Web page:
Before and After: A Tiny, Dated Kitchen Gets a Layout Overhaul in a Fresh Black-and-White Palette
All-white kitchens have become a bona fide classic, but in 2022, designers are predicting that white will make way for moodier shades and more eclectic materials.
Designer Jennifer Davis’s home, also featured in this AT house call, certainly ups the moodiness in the kitchen with matte black cabinets and matching tiles, and it came a long way from its humble beginnings in 1993.
“When we purchased the house, the kitchen was 7.5 feet by 12 feet,” Jennifer (@davisinteriorsmn) explains. “You couldn’t fit more than one person in the space. It was dark and dated.”
She says she and her husband, Calvin, bought the house with the intention of knocking down the wall that divided the small kitchen and formal dining room and adding a dining area to the other side of the staircase. “We removed the wall two hours after our closing!” she remembers.
They wanted to make way for a larger kitchen island for their family and for more storage before moving in.
“We had planned on doing everything ourselves except the floors,” Jennifer says, but they ended up bringing in some extra to help to speed things up. “We were living at my parents house while they were in Arizona for the winter. We had a date we needed to be out by, and it was getting too close for comfort.”
To get the added cabinetry they were looking for, Jennifer and Calvin used KUNGSBACKA IKEA cabinets. (However, Jennifer says if she were doing the project over again, she’d go with a different cabinet choice because the matte black finish of these is difficult to clean.)
Still, she loves the new layout and high-contrast color scheme she created, all while managing to keep some of the original features, like the paneling, which was just given a fresh coat of white paint, and the windows, which were painted black around the edges. (Jennifer and Calvin also added two additional windows to the space.)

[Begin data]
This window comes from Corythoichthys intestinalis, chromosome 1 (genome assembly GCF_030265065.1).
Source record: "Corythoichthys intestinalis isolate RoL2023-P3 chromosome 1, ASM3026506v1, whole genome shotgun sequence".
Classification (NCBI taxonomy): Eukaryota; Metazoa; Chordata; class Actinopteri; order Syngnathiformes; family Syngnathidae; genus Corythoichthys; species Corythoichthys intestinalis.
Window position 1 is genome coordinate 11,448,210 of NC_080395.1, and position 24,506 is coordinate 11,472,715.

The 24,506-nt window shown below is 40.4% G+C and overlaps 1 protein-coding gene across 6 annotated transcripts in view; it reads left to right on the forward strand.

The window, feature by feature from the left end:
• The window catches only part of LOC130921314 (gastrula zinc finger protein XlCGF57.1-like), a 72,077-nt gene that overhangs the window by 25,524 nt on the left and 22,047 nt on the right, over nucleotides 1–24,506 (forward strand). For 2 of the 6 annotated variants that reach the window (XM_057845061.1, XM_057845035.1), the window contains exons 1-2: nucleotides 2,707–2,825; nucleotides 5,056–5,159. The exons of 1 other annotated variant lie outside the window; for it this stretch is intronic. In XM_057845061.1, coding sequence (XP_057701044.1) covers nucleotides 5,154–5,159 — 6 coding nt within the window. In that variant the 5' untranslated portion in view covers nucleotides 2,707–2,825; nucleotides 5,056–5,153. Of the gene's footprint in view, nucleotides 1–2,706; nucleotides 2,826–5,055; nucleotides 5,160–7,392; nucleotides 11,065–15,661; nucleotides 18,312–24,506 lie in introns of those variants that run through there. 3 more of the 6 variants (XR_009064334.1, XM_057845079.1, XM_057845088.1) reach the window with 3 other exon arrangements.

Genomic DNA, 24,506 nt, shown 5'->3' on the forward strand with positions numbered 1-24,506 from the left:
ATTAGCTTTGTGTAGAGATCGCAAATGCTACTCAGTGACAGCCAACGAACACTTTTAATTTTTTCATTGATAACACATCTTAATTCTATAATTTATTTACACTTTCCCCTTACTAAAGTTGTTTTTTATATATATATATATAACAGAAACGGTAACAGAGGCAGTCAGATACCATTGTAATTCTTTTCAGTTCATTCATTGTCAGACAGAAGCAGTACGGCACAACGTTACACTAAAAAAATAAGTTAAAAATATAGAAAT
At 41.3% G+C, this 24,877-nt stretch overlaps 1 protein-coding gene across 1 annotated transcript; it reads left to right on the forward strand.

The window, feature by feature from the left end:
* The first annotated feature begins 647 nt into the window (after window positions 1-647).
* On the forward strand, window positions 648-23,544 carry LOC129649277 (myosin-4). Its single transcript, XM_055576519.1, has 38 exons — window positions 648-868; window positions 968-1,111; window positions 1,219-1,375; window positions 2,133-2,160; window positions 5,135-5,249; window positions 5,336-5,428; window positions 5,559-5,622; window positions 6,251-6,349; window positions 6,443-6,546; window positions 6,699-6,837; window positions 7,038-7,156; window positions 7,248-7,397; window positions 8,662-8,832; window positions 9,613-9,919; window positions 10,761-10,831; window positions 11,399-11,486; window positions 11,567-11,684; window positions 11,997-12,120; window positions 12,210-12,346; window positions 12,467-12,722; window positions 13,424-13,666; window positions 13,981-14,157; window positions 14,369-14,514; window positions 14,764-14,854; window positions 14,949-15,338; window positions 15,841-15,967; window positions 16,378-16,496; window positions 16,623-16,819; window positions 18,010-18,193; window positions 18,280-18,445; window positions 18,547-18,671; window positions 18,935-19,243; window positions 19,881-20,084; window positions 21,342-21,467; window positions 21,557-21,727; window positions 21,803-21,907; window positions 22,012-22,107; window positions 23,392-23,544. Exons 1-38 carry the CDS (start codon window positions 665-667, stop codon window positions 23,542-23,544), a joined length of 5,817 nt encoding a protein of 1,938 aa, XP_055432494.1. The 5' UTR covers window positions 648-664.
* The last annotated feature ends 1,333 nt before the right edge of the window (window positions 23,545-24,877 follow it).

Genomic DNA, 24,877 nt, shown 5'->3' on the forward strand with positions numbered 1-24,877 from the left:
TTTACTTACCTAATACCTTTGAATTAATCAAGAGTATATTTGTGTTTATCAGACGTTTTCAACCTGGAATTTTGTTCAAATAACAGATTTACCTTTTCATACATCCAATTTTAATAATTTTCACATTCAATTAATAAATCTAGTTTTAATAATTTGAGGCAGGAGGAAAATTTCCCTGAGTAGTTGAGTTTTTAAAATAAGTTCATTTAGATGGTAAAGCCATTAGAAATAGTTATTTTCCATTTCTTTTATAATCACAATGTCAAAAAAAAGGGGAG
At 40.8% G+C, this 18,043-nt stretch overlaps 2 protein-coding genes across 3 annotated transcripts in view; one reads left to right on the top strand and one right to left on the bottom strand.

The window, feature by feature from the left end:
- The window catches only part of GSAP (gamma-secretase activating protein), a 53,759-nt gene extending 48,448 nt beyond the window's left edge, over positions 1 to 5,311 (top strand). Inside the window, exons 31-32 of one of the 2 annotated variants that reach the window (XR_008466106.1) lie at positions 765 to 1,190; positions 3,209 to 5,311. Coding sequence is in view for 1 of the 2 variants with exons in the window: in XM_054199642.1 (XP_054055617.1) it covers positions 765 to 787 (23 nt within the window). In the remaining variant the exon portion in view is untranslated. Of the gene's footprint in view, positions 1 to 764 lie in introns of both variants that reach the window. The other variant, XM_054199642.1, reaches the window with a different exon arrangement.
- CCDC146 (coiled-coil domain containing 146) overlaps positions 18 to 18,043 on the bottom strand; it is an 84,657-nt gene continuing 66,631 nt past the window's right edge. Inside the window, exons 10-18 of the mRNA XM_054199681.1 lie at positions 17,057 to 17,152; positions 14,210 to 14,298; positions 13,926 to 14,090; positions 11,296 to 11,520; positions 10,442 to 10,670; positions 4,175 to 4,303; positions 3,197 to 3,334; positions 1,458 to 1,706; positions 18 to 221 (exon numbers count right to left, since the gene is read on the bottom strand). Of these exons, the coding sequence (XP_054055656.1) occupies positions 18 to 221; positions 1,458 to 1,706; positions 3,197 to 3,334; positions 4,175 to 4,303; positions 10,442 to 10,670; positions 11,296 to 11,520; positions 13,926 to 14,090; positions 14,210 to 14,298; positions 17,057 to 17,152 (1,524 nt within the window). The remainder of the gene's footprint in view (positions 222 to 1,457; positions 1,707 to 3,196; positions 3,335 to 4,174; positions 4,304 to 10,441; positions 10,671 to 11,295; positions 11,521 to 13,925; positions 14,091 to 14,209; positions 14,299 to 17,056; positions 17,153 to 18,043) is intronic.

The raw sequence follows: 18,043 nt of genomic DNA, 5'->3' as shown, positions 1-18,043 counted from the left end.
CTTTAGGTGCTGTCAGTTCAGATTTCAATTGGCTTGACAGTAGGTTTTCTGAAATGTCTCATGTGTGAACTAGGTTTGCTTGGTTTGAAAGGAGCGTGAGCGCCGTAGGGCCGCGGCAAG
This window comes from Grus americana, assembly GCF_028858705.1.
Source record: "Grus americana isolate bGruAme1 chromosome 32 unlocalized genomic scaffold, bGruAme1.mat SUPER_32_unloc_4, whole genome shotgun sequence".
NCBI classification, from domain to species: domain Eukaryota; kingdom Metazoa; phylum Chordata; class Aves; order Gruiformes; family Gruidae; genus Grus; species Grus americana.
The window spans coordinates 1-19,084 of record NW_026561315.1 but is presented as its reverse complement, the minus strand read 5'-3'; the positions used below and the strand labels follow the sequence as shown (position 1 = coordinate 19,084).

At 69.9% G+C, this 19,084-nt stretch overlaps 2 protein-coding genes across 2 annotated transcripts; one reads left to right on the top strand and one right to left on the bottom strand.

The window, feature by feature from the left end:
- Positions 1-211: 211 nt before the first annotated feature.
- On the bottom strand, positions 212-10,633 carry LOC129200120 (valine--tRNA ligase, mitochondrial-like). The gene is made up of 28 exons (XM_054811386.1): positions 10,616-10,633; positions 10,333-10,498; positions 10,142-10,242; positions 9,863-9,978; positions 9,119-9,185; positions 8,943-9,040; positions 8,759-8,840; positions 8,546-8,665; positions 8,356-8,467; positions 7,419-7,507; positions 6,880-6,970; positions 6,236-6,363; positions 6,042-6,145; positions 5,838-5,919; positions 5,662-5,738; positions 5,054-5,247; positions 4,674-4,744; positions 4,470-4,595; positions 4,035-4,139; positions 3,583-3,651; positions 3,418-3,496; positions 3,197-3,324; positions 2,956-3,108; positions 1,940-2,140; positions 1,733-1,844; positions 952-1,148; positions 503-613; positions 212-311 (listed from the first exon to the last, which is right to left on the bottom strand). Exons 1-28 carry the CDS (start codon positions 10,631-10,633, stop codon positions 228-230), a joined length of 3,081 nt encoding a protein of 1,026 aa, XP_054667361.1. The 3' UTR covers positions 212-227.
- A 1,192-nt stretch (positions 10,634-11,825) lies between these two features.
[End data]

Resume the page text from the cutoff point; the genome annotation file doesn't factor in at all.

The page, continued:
“Removing the wall was easy because the wall didn’t run all the way to the ceiling,” Jennifer remembers. “It allowed us to work the existing paneling. We wanted to keep the paneling because it added texture to our neutral color palette.”
Another semi-original detail in the space is the floors. While new oak flooring had to be feathered in in some places, some of the flooring just had to be stained a lighter color.
And painting the window trim was a good, practical trick to preserve the existing windows, Jennifer recalls. “We had fairly new windows, so replacing them was an option or in the budget,” she says. “We painted all of them black, and they turned out so well.”
When it comes to the other trim in the space, Jennifer’s advice is to practice on a less-visible area of your house first, if possible. “I wish we would have practiced millwork in our basement first,” she says. “We are SO much better at it now.”
But in general, she loves her new statement-making kitchen. “I am impressed with the scale and portion in relation to the rest of the house,” she says. At 14 feet by 12 feet, the now-roomy kitchen has space for an island with a marble countertop, new sink, and bar seating — in addition to the dining nook across the room behind the stairs.
Some of Jennifer’s favorite details in the space are the open oak shelves and the sconces overhead. “They were the last thing to go in, and they finally made it feel finished and everything felt like it was the right proportion to the ceiling,” she says.
She’s most proud of how cohesive the new space looks — and its bold, clean lines. “We are really proud of all of it,” she says.
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This post has been updated with a clearer link to Jennifer Davis’ house call.